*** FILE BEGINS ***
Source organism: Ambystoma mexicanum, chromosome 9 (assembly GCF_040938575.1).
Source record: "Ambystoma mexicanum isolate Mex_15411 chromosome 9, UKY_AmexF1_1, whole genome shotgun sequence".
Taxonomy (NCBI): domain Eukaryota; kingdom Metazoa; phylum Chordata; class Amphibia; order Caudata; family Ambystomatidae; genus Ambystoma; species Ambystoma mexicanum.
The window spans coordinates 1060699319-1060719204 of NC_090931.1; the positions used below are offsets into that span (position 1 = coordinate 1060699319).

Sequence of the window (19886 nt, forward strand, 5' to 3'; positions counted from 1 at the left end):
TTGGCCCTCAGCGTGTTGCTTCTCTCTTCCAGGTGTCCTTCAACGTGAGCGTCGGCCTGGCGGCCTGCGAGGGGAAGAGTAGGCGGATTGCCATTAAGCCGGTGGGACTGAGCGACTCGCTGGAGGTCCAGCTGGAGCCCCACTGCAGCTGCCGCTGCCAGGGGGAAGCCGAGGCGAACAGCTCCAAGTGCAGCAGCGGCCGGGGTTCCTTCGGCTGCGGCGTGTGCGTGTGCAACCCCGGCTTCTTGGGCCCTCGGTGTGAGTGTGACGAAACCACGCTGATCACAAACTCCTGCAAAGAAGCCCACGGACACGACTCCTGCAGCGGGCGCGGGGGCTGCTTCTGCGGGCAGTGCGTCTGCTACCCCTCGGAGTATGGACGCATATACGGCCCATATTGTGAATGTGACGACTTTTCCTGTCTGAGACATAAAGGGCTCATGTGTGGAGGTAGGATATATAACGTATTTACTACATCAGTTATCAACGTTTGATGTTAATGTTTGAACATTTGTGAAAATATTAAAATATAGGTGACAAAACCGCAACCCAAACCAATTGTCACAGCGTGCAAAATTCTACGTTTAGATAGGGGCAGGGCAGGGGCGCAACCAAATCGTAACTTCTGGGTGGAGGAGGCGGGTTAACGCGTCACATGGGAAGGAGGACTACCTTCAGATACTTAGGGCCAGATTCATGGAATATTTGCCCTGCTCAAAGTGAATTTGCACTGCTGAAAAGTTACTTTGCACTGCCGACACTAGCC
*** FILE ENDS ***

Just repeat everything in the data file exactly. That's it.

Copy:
Source organism: Ambystoma mexicanum, chromosome 9 (assembly GCF_040938575.1).
Source record: "Ambystoma mexicanum isolate Mex_15411 chromosome 9, UKY_AmexF1_1, whole genome shotgun sequence".
Taxonomy (NCBI): domain Eukaryota; kingdom Metazoa; phylum Chordata; class Amphibia; order Caudata; family Ambystomatidae; genus Ambystoma; species Ambystoma mexicanum.
The window spans coordinates 1060699319-1060719204 of NC_090931.1; the positions used below are offsets into that span (position 1 = coordinate 1060699319).

Sequence of the window (19886 nt, forward strand, 5' to 3'; positions counted from 1 at the left end):
TTGGCCCTCAGCGTGTTGCTTCTCTCTTCCAGGTGTCCTTCAACGTGAGCGTCGGCCTGGCGGCCTGCGAGGGGAAGAGTAGGCGGATTGCCATTAAGCCGGTGGGACTGAGCGACTCGCTGGAGGTCCAGCTGGAGCCCCACTGCAGCTGCCGCTGCCAGGGGGAAGCCGAGGCGAACAGCTCCAAGTGCAGCAGCGGCCGGGGTTCCTTCGGCTGCGGCGTGTGCGTGTGCAACCCCGGCTTCTTGGGCCCTCGGTGTGAGTGTGACGAAACCACGCTGATCACAAACTCCTGCAAAGAAGCCCACGGACACGACTCCTGCAGCGGGCGCGGGGGCTGCTTCTGCGGGCAGTGCGTCTGCTACCCCTCGGAGTATGGACGCATATACGGCCCATATTGTGAATGTGACGACTTTTCCTGTCTGAGACATAAAGGGCTCATGTGTGGAGGTAGGATATATAACGTATTTACTACATCAGTTATCAACGTTTGATGTTAATGTTTGAACATTTGTGAAAATATTAAAATATAGGTGACAAAACCGCAACCCAAACCAATTGTCACAGCGTGCAAAATTCTACGTTTAGATAGGGGCAGGGCAGGGGCGCAACCAAATCGTAACTTCTGGGTGGAGGAGGCGGGTTAACGCGTCACATGGGAAGGAGGACTACCTTCAGATACTTAGGGCCAGATTCATGGAATATTTGCCCTGCTCAAAGTGAATTTGCACTGCTGAAAAGTTACTTTGCACTGCCGACACTAGCC